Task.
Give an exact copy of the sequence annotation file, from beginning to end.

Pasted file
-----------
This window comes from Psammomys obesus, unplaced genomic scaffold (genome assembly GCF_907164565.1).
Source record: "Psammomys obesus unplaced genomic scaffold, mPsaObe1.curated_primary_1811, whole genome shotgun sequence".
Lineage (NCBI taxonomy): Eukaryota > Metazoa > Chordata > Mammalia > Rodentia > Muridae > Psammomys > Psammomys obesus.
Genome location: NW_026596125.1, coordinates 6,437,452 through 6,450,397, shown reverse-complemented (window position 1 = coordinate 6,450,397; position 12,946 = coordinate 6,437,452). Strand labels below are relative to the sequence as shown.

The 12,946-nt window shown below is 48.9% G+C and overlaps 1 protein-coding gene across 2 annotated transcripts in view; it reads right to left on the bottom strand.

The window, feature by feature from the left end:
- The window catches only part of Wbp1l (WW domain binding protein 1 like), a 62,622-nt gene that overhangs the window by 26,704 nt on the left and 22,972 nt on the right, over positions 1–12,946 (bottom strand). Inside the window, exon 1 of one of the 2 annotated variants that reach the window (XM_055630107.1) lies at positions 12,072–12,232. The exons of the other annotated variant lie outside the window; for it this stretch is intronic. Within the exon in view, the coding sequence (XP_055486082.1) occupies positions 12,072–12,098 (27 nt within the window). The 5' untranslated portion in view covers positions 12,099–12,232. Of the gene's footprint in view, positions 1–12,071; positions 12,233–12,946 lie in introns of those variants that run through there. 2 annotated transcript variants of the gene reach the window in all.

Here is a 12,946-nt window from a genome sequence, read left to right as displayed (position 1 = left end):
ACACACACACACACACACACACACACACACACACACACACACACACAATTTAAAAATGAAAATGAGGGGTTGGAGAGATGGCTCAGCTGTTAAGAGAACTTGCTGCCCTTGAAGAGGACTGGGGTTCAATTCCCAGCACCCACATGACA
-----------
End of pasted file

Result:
This window comes from Psammomys obesus, unplaced genomic scaffold (genome assembly GCF_907164565.1).
Source record: "Psammomys obesus unplaced genomic scaffold, mPsaObe1.curated_primary_1811, whole genome shotgun sequence".
Lineage (NCBI taxonomy): Eukaryota > Metazoa > Chordata > Mammalia > Rodentia > Muridae > Psammomys > Psammomys obesus.
Genome location: NW_026596125.1, coordinates 6,437,452 through 6,450,397, shown reverse-complemented (window position 1 = coordinate 6,450,397; position 12,946 = coordinate 6,437,452). Strand labels below are relative to the sequence as shown.

The 12,946-nt window shown below is 48.9% G+C and overlaps 1 protein-coding gene across 2 annotated transcripts in view; it reads right to left on the bottom strand.

The window, feature by feature from the left end:
- The window catches only part of Wbp1l (WW domain binding protein 1 like), a 62,622-nt gene that overhangs the window by 26,704 nt on the left and 22,972 nt on the right, over positions 1–12,946 (bottom strand). Inside the window, exon 1 of one of the 2 annotated variants that reach the window (XM_055630107.1) lies at positions 12,072–12,232. The exons of the other annotated variant lie outside the window; for it this stretch is intronic. Within the exon in view, the coding sequence (XP_055486082.1) occupies positions 12,072–12,098 (27 nt within the window). The 5' untranslated portion in view covers positions 12,099–12,232. Of the gene's footprint in view, positions 1–12,071; positions 12,233–12,946 lie in introns of those variants that run through there. 2 annotated transcript variants of the gene reach the window in all.

Here is a 12,946-nt window from a genome sequence, read left to right as displayed (position 1 = left end):
ACACACACACACACACACACACACACACACACACACACACACACACAATTTAAAAATGAAAATGAGGGGTTGGAGAGATGGCTCAGCTGTTAAGAGAACTTGCTGCCCTTGAAGAGGACTGGGGTTCAATTCCCAGCACCCACATGACA